Gary R. Smalley: Lessons on weeds

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When my wife and I bought property in Routt County a while ago, I thought, “Great, now we have some elbow room and maybe, if we are lucky, a retirement nest egg.” What I didn’t realize at the time was that we were taking on another major responsibility: weed control.

As a property owner, it is your responsibility to identify and exterminate these weeds and any other noxious weeds that may be found on your property.

Our local weed expert to call for advice is Greg Brown, Routt County weed supervisor, at 970-870-5246.

You can control weeds by using mechanical, biological and chemical methods. The most effective way I have found to control weeds is to spray them with herbicide because it kills the weeds down to the root system so they don’t grow back. When mixing herbicide, it is important to read all the directions for the mixture. The tendency is to think that more is better, but if you ever mix up a “hot load,” you will kill the weeds, but you also can kill the surrounding beneficial grasses and be left with a bare patch of dirt that is not only ugly but will be more susceptible to weeds in the future.

I spot-spray off an ATV with a mixture that kills white top, hounds tongue, thistle and the other broad-leaf weeds and does not harm the beneficial grasses and forage. I spray with the biggest 12V pump I can find, and I have found that a thin spray stream that could put out a small grass fire works the best. You can be more accurate, have the greatest range and get the most weeds in shortest amount of time. I’ll hit the weed and give it a one-second wiggle and that is enough to do the trick. I always cover up any exposed skin to avoid exposure to the overspray and sun for that matter. You want the least amount of wind to avoid overspray of liquid. Wet ground is OK; however, if it looks like rain, it could wash off the spray and waste your effort and money.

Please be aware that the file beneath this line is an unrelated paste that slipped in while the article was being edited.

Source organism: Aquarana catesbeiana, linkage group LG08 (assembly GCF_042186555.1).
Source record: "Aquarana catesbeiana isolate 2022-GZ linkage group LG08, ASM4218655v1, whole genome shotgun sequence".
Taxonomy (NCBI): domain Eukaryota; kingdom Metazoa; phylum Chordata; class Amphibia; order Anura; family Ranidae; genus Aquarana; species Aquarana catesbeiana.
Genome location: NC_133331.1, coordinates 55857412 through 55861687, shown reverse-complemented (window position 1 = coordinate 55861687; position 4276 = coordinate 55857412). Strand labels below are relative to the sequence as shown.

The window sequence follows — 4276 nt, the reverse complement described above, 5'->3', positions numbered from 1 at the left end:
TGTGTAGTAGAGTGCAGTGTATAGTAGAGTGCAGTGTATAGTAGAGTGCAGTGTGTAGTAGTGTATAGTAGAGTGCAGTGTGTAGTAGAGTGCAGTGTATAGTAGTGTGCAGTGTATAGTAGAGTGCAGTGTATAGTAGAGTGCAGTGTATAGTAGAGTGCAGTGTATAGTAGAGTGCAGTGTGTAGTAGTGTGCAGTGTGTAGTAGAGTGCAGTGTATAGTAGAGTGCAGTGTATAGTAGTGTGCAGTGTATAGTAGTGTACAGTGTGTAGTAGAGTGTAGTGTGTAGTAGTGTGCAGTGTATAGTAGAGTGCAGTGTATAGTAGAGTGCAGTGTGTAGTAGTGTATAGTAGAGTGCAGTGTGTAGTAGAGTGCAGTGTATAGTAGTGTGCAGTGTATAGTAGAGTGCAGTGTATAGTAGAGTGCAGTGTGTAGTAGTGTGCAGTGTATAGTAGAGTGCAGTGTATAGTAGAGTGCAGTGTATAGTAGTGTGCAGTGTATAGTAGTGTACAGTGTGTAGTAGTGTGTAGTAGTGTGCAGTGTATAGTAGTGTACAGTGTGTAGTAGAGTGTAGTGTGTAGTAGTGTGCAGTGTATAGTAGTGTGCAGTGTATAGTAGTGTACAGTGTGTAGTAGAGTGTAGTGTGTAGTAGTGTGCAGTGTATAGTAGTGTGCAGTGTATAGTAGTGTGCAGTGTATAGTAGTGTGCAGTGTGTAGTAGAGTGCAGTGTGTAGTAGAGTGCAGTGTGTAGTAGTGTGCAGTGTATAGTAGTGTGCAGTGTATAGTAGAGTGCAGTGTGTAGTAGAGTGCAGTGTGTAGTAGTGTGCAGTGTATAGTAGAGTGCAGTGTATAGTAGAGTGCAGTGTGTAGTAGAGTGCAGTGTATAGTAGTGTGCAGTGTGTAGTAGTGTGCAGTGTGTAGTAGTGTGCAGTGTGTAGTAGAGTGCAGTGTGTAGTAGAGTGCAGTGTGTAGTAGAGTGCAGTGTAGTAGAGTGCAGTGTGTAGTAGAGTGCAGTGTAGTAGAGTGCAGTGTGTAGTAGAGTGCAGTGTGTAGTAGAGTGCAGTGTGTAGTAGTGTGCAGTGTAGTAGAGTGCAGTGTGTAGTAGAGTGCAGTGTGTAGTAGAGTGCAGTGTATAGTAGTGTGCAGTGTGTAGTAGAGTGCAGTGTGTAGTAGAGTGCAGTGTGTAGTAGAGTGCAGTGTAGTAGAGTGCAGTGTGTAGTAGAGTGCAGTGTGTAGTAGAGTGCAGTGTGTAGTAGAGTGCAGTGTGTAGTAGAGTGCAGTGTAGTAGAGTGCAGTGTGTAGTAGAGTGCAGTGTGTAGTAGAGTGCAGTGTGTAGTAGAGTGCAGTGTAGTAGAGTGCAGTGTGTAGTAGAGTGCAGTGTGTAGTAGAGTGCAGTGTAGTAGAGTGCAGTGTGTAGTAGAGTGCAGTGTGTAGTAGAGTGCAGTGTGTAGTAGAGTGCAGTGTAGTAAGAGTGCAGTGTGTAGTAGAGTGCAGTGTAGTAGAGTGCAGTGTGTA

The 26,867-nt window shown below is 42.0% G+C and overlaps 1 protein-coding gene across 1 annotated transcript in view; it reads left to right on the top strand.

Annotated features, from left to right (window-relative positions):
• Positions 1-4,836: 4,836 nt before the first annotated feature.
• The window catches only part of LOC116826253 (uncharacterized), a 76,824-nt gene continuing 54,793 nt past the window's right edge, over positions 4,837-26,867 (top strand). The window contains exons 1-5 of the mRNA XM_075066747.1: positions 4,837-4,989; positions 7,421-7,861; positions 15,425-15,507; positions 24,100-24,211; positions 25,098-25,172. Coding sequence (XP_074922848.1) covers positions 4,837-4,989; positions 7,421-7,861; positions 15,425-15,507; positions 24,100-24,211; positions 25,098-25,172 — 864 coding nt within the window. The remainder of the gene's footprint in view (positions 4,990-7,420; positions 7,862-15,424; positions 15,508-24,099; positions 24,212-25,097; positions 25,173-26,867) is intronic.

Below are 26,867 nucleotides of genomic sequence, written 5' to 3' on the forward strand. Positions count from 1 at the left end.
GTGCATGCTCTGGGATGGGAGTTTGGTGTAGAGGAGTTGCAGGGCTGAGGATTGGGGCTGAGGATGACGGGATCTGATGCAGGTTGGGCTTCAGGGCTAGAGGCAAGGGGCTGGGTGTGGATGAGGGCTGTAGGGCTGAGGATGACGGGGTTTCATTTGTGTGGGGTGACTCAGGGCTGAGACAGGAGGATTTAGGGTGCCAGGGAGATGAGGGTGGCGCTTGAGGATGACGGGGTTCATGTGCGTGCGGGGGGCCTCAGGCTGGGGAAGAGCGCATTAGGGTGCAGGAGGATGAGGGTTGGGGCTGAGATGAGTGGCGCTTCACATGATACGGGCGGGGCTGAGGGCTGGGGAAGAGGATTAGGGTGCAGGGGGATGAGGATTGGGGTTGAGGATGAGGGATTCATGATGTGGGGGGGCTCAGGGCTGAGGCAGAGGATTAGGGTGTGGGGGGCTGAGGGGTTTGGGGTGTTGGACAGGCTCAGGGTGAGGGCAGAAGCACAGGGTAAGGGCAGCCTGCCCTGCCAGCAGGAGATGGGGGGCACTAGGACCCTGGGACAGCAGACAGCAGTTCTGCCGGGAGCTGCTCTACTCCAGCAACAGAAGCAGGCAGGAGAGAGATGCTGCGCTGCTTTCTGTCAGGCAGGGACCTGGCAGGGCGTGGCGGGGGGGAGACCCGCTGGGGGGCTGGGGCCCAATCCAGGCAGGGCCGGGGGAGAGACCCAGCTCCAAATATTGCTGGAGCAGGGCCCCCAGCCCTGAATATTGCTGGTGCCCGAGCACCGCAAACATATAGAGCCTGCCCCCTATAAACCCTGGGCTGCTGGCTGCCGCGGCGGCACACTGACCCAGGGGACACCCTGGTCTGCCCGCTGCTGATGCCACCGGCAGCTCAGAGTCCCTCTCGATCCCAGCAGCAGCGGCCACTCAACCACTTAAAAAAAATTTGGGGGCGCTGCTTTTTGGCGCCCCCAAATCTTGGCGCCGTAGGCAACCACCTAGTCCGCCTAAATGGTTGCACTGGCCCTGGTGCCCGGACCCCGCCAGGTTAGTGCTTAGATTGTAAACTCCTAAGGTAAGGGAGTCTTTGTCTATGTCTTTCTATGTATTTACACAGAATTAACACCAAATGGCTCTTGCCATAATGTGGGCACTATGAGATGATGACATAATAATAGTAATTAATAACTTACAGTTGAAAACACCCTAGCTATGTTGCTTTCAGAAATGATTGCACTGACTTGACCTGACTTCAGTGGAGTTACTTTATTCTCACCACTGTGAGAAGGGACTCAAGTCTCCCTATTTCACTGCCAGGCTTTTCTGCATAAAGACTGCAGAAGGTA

Weed control is a spring- and summer-long project, but the most effective time is during the growth stage of the weeds in the spring. So if you don’t already have a weed control program for your property, now is the time to establish one. There are several commercial weed control businesses that are licensed to work in Routt County. Together, we can keep weeds in control, but only if every one who owns property does their part.

I encourage you to go out, walk or ride on your property and get to know what noxious weeds you might have. The best thing you can do for your property is to be out on it so you can observe what is going on. Make a plan to control and eliminate noxious weeds from your land. You will be doing yourself a favor by maintaining the value of your property by increasing beneficial forage for livestock and wildlife. Your friends and neighbors will appreciate the fact that you are being a good steward of your land.

Gary R. Smalley

President, Routt County Weed Advisory Board

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